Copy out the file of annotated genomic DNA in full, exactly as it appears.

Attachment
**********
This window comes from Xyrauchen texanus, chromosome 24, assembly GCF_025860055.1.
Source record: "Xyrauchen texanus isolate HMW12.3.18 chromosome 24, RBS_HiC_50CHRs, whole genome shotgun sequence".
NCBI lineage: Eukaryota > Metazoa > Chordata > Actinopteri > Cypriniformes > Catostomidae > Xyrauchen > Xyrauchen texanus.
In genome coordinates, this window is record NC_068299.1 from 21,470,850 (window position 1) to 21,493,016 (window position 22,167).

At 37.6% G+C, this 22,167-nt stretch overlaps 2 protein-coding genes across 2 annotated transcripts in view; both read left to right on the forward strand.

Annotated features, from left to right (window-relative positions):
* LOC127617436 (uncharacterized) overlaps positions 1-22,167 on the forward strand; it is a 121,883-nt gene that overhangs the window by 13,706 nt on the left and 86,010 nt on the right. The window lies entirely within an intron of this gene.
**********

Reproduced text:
This window comes from Xyrauchen texanus, chromosome 24, assembly GCF_025860055.1.
Source record: "Xyrauchen texanus isolate HMW12.3.18 chromosome 24, RBS_HiC_50CHRs, whole genome shotgun sequence".
NCBI lineage: Eukaryota > Metazoa > Chordata > Actinopteri > Cypriniformes > Catostomidae > Xyrauchen > Xyrauchen texanus.
In genome coordinates, this window is record NC_068299.1 from 21,470,850 (window position 1) to 21,493,016 (window position 22,167).

At 37.6% G+C, this 22,167-nt stretch overlaps 2 protein-coding genes across 2 annotated transcripts in view; both read left to right on the forward strand.

Annotated features, from left to right (window-relative positions):
* LOC127617436 (uncharacterized) overlaps positions 1-22,167 on the forward strand; it is a 121,883-nt gene that overhangs the window by 13,706 nt on the left and 86,010 nt on the right. The window lies entirely within an intron of this gene.